A urinary tract infection (UTI) is an infection involving any part of the urinary system, including the urethra, bladder, ureters, and kidneys. UTIs are the most common type of healthcare-associated infection reported to the National Healthcare Safety Network (NHSN). Among UTIs acquired in the hospital, approximately 75% are associated with a urinary catheter, which is a tube inserted into the bladder through the urethra to drain urine. Between 15-25% of hospitalized patients receive urinary catheters during their hospital stay. The most important risk factor for developing a catheter-associated UTI (CAUTI) is prolonged use of the urinary catheter. Therefore, catheters should only be used for appropriate indications and should be removed as soon as they are no longer needed.
How does HRMC compare to state and national levels for CAUTI?
Standardized Infection Ratio (SIR)
The Standardized Infection Ratio (SIR) is a statistic used to track healthcare associated infections (HAIs) over time, at a national, state, and facility level. The SIR compares the actual number of HAIs at each hospital, to the predicted number of infections.
- If the SIR is equal to 1 then the number of actual infections is the same as the number predicted
- If the SIR is less than 1 then the number of actual infections is less than the number predicted
- If the SIR is greater than 1 then the number of actual infections is greater than the number predicted
We follow the recommended catheter best practices to prevent infection when a catheter is placed, which includes:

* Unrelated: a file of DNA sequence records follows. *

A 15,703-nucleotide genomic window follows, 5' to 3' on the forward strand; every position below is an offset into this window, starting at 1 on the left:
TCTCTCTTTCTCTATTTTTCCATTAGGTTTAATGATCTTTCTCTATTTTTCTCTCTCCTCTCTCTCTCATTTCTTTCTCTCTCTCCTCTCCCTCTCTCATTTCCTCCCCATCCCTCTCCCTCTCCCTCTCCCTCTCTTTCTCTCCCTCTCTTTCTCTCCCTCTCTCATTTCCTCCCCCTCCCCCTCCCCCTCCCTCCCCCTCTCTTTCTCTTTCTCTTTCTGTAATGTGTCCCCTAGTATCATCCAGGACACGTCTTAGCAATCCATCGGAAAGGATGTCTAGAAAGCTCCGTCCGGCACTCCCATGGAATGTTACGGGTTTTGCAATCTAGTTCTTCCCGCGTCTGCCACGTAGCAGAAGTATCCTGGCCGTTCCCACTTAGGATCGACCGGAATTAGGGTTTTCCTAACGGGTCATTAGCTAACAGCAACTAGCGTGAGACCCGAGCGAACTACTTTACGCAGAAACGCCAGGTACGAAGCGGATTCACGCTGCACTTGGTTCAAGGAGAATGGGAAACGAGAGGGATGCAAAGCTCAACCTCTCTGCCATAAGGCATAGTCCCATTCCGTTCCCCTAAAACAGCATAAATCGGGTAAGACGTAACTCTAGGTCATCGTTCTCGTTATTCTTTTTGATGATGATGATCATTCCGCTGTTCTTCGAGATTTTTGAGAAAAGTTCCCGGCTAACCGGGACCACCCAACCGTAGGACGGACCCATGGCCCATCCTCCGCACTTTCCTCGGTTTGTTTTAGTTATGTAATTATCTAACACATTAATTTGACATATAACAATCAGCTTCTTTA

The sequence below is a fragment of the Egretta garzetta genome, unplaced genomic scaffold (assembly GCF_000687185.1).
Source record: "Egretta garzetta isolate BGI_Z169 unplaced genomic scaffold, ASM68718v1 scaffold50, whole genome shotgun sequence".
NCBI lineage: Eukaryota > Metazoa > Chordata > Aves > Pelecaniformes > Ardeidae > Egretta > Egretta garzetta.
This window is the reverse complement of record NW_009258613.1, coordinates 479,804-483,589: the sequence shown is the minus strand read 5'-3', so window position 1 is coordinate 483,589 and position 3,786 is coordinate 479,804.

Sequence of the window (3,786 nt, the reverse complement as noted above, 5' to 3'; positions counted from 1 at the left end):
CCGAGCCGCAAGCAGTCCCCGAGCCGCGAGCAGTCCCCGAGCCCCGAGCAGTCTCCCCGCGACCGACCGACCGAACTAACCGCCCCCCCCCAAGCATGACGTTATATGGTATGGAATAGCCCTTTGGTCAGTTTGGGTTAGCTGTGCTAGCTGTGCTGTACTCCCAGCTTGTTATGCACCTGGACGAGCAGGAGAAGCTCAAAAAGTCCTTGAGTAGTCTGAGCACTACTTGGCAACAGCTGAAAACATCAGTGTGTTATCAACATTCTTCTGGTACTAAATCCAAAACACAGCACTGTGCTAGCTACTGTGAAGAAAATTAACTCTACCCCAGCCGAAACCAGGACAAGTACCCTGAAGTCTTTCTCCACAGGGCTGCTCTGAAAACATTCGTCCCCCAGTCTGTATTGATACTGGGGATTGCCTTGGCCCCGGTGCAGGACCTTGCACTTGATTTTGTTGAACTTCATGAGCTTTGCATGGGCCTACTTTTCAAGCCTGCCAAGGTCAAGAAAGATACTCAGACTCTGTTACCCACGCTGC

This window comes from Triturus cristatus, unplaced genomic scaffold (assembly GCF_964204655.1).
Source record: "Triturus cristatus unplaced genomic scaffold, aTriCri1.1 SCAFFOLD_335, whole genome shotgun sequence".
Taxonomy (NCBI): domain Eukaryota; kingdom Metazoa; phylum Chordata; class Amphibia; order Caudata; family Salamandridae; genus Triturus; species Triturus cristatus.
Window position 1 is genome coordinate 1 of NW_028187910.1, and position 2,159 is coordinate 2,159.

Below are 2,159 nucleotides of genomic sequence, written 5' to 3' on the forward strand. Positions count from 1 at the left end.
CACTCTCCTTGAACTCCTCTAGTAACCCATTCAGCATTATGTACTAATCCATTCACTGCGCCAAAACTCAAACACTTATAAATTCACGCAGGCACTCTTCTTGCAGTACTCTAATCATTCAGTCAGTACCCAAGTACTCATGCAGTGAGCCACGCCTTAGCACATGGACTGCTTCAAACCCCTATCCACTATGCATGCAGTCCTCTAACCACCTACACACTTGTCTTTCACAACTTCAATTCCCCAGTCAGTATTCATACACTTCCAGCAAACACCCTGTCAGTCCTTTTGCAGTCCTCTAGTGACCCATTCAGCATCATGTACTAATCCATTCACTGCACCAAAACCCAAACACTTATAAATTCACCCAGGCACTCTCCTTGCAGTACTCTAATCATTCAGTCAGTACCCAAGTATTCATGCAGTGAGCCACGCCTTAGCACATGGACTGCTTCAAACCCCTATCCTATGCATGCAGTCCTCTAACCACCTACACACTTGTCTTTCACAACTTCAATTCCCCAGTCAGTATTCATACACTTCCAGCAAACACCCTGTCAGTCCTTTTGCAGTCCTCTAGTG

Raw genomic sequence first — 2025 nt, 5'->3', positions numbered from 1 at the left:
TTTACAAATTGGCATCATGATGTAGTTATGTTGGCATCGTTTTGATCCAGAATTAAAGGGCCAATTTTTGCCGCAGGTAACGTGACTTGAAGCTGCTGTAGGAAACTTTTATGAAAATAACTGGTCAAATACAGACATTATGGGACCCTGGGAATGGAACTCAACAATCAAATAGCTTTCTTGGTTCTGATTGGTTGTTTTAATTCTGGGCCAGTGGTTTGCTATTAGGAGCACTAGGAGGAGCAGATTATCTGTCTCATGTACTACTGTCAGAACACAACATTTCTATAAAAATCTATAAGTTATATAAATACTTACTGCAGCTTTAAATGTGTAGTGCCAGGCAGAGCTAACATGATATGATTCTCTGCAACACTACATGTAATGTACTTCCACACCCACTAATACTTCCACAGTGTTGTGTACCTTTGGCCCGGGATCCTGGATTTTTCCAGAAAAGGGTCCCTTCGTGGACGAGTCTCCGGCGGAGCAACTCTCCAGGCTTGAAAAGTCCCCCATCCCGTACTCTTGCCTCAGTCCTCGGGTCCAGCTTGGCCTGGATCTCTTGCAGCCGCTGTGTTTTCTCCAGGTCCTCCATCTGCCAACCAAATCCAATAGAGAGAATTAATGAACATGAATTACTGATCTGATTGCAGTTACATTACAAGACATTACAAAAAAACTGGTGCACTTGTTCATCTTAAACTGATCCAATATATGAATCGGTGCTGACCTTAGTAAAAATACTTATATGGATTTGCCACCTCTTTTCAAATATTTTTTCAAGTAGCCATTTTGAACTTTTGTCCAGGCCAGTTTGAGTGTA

- Performing hand hygiene before and after touching the catheter
- Inserting catheters only for appropriate indications, and leaving in place only as long as needed.
- Minimizing urinary catheter use and duration of use in all patients, particularly those at higher risk for CAUTI or mortality from catheterization such as women, the elderly, and patients with impaired immunity.
- Avoiding the use of urinary catheters in patients and nursing home residents for management of incontinence.
- Using urinary catheters in operative patients only as necessary, rather than routinely.
What can patients do to help prevent CAUTI?
- Speak up about any concerns so that healthcare personnel are reminded to follow the best infection prevention practices.
- Ask a healthcare provider if the catheter is absolutely necessary. If so, ask them to help you understand the need for it and how long it will be in place.
- Tell a healthcare worker if the area around the catheter is sore or red or if the patient has a fever or chills.
- Do not let any visitors touch the catheter or tubing.
- The patient should avoid touching the tubing as much as possible.
- In addition, everyone visiting the patient must wash their hands—before and after they visit.